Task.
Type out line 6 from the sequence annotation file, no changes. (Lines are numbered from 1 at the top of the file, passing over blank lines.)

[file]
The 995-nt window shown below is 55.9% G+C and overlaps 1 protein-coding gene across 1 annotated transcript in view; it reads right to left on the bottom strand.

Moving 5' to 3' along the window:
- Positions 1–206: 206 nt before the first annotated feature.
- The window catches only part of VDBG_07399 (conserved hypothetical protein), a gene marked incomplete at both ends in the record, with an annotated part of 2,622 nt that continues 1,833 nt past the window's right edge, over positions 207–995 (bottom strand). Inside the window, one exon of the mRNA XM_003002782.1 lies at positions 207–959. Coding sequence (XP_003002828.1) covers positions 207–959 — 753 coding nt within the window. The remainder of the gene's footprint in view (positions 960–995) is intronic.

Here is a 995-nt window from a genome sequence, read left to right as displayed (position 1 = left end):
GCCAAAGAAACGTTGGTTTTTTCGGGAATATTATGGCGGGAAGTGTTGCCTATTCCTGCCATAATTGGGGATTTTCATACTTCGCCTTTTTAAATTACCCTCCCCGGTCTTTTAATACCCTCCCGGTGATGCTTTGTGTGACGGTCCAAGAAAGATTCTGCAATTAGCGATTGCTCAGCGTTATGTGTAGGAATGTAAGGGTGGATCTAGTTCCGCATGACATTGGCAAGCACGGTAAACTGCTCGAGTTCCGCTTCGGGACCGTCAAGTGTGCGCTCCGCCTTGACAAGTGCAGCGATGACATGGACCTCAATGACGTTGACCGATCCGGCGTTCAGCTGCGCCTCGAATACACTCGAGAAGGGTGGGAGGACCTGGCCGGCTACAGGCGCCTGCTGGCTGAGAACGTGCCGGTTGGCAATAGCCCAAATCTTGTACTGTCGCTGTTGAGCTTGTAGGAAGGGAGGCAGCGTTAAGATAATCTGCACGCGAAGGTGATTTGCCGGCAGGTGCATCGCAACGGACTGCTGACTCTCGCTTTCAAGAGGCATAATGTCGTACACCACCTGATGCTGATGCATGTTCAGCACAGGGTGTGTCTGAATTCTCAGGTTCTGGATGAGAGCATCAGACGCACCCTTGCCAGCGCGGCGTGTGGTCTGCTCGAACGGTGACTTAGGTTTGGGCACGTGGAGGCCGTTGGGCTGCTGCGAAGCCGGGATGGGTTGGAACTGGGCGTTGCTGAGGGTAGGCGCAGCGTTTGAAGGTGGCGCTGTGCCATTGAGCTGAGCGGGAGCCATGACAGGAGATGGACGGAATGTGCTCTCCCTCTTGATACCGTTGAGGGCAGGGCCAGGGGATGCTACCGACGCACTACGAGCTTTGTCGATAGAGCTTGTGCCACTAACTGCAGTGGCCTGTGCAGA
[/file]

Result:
GCCAAAGAAACGTTGGTTTTTTCGGGAATATTATGGCGGGAAGTGTTGCCTATTCCTGCCATAATTGGGGATTTTCATACTTCGCCTTTTTAAATTACCCTCCCCGGTCTTTTAATACCCTCCCGGTGATGCTTTGTGTGACGGTCCAAGAAAGATTCTGCAATTAGCGATTGCTCAGCGTTATGTGTAGGAATGTAAGGGTGGATCTAGTTCCGCATGACATTGGCAAGCACGGTAAACTGCTCGAGTTCCGCTTCGGGACCGTCAAGTGTGCGCTCCGCCTTGACAAGTGCAGCGATGACATGGACCTCAATGACGTTGACCGATCCGGCGTTCAGCTGCGCCTCGAATACACTCGAGAAGGGTGGGAGGACCTGGCCGGCTACAGGCGCCTGCTGGCTGAGAACGTGCCGGTTGGCAATAGCCCAAATCTTGTACTGTCGCTGTTGAGCTTGTAGGAAGGGAGGCAGCGTTAAGATAATCTGCACGCGAAGGTGATTTGCCGGCAGGTGCATCGCAACGGACTGCTGACTCTCGCTTTCAAGAGGCATAATGTCGTACACCACCTGATGCTGATGCATGTTCAGCACAGGGTGTGTCTGAATTCTCAGGTTCTGGATGAGAGCATCAGACGCACCCTTGCCAGCGCGGCGTGTGGTCTGCTCGAACGGTGACTTAGGTTTGGGCACGTGGAGGCCGTTGGGCTGCTGCGAAGCCGGGATGGGTTGGAACTGGGCGTTGCTGAGGGTAGGCGCAGCGTTTGAAGGTGGCGCTGTGCCATTGAGCTGAGCGGGAGCCATGACAGGAGATGGACGGAATGTGCTCTCCCTCTTGATACCGTTGAGGGCAGGGCCAGGGGATGCTACCGACGCACTACGAGCTTTGTCGATAGAGCTTGTGCCACTAACTGCAGTGGCCTGTGCAGA